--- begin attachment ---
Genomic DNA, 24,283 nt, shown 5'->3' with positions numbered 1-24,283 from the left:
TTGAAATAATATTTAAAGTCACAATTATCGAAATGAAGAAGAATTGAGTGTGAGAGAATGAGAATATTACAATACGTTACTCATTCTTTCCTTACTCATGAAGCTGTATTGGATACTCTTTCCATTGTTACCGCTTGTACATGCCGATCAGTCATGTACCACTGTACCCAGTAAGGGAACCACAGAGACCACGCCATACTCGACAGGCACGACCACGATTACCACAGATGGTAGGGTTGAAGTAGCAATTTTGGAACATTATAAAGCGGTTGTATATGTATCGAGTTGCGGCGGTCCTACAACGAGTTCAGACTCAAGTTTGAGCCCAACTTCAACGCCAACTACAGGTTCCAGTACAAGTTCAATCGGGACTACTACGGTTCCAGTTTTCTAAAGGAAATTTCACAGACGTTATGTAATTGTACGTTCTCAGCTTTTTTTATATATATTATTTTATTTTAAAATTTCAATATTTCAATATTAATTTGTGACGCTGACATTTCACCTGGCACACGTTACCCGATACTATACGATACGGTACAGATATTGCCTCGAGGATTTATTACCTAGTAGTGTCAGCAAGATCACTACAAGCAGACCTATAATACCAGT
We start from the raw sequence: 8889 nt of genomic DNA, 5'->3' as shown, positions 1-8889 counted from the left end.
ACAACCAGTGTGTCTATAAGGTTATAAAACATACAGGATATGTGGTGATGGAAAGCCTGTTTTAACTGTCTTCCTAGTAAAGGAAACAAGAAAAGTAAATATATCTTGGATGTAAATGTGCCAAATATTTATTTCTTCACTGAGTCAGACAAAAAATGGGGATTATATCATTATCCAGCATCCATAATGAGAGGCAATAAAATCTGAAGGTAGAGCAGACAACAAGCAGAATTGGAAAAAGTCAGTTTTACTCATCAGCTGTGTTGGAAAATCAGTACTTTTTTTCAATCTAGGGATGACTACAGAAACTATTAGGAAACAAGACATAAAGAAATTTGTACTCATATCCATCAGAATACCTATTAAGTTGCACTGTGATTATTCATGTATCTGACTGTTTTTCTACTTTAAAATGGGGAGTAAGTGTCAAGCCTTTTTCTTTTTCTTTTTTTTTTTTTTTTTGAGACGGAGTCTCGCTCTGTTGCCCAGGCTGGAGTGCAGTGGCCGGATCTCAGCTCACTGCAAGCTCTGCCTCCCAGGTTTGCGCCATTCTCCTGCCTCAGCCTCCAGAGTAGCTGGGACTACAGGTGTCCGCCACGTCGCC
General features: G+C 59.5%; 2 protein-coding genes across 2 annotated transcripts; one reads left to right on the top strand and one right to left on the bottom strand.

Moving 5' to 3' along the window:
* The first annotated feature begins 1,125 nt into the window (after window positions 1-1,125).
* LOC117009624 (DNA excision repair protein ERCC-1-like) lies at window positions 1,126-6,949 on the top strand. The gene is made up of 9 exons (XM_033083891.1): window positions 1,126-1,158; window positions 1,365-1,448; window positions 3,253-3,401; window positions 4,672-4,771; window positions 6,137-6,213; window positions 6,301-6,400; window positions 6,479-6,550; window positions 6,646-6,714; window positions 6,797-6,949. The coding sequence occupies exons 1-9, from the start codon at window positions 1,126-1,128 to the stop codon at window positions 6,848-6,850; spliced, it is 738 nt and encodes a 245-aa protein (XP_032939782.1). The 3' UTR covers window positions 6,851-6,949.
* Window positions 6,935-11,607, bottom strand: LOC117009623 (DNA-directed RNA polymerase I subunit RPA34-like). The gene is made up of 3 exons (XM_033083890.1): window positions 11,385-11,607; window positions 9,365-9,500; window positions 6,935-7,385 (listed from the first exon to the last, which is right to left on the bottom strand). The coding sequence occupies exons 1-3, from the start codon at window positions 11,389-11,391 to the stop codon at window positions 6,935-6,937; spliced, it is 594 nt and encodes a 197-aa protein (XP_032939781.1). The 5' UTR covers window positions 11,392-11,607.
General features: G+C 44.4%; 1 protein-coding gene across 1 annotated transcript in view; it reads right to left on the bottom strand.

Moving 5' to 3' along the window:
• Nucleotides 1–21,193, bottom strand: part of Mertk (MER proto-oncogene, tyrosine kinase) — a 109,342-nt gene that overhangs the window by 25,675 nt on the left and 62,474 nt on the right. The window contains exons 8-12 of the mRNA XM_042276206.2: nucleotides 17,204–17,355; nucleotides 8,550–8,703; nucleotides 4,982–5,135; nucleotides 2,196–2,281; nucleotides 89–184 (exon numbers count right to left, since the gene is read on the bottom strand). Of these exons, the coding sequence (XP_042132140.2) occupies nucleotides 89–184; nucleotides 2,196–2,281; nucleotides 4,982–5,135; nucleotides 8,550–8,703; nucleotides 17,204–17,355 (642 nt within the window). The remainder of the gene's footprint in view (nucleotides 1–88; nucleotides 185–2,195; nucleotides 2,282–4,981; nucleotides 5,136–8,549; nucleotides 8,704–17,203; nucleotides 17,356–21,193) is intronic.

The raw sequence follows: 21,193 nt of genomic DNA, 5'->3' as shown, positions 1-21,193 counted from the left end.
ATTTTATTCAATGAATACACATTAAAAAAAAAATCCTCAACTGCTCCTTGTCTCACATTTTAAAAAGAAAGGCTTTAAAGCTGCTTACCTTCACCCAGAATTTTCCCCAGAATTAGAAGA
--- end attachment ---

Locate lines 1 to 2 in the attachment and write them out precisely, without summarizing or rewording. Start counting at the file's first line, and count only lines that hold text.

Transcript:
Genomic DNA, 24,283 nt, shown 5'->3' with positions numbered 1-24,283 from the left:
TTGAAATAATATTTAAAGTCACAATTATCGAAATGAAGAAGAATTGAGTGTGAGAGAATGAGAATATTACAATACGTTACTCATTCTTTCCTTACTCATGAAGCTGTATTGGATACTCTTTCCATTGTTACCGCTTGTACATGCCGATCAGTCATGTACCACTGTACCCAGTAAGGGAACCACAGAGACCACGCCATACTCGACAGGCACGACCACGATTACCACAGATGGTAGGGTTGAAGTAGCAATTTTGGAACATTATAAAGCGGTTGTATATGTATCGAGTTGCGGCGGTCCTACAACGAGTTCAGACTCAAGTTTGAGCCCAACTTCAACGCCAACTACAGGTTCCAGTACAAGTTCAATCGGGACTACTACGGTTCCAGTTTTCTAAAGGAAATTTCACAGACGTTATGTAATTGTACGTTCTCAGCTTTTTTTATATATATTATTTTATTTTAAAATTTCAATATTTCAATATTAATTTGTGACGCTGACATTTCACCTGGCACACGTTACCCGATACTATACGATACGGTACAGATATTGCCTCGAGGATTTATTACCTAGTAGTGTCAGCAAGATCACTACAAGCAGACCTATAATACCAGT